Forget Bárbara Virgínia? A forerunner filmmaker between Portugal and Brazil
Palavras-chave:Cinema, women directors, the New State regime, Portugal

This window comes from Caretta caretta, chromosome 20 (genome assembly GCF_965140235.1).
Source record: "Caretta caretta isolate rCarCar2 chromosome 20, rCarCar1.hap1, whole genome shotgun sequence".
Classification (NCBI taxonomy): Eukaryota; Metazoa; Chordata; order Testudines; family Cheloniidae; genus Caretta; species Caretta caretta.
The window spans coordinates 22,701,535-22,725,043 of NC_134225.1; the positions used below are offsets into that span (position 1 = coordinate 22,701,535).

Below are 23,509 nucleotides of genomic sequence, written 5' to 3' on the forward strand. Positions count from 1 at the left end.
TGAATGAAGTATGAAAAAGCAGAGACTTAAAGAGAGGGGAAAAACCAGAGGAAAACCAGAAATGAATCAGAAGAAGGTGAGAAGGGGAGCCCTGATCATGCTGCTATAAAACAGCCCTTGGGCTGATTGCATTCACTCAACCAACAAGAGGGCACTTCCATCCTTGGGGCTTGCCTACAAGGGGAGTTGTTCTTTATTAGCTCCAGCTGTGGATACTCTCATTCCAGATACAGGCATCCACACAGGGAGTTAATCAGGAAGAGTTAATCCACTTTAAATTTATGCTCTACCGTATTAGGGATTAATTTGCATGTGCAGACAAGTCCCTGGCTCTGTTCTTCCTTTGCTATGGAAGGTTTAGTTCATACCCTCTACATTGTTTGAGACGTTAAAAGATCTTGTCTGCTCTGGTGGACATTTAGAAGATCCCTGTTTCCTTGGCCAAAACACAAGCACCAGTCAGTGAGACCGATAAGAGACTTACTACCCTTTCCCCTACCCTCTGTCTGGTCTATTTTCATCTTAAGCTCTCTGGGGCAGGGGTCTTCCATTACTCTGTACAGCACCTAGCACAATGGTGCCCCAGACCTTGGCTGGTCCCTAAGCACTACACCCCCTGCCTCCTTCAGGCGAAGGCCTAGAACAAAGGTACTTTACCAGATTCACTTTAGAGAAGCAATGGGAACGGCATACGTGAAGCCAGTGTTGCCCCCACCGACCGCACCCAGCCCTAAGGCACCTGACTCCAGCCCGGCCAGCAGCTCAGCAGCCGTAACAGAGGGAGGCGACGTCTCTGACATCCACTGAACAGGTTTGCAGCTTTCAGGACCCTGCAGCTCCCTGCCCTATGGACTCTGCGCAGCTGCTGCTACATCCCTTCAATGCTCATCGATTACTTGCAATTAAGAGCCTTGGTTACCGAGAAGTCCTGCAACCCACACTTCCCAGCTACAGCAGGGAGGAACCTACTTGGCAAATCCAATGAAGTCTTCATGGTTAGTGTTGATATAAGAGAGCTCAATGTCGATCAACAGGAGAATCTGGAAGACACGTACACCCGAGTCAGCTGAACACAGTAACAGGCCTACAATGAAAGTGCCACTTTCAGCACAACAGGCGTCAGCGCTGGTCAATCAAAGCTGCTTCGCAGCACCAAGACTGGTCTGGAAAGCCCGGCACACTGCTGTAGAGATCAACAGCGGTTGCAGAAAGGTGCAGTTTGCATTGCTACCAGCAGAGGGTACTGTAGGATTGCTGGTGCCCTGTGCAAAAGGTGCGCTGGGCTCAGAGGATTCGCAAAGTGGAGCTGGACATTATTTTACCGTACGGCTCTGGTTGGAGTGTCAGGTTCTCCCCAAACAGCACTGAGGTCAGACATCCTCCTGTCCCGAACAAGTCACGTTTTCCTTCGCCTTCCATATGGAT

Bárbara Virgínia was a forerunner film director in Portugal and the Festival de Cannes. Starting artistically as a diseuse and actress, she directed a feature film and a documentary in her youth, in 1946. Bárbara emigrated to Brazil in 1952 to work on radio and television, the country where she settled, formed a family, eventually abandoning the stages, and died in 2015. For this socio-biography, we collected and analysed public and private memory documents, a research interview and conversations with her family. To construct our analysis and strengthen a feminist perspective, we used Portuguese cinema’s History and memoirs. We both avoided mythologising and aimed at unveiling the patriarchal gaze which shapes some literature about Bárbara Virgínia. We built our questioning and analysis from Linda Alcoff’s and Teresa de Lauretis’s gender studies, from the sociology of culture by Pierre Bourdieu who Bev Skeggs borrowed for her intersection of class, gender and coloniality, alongside historical and social research about both countries’ context. The paper focuses on the artistic and familiar roles played by the filmmaker, and proposes an interpretation aimed to contribute to a fine knowledge about gender and class barriers to cultural and professional practices at that time, while it also discusses the erasure of memory about Barbara Virginia.
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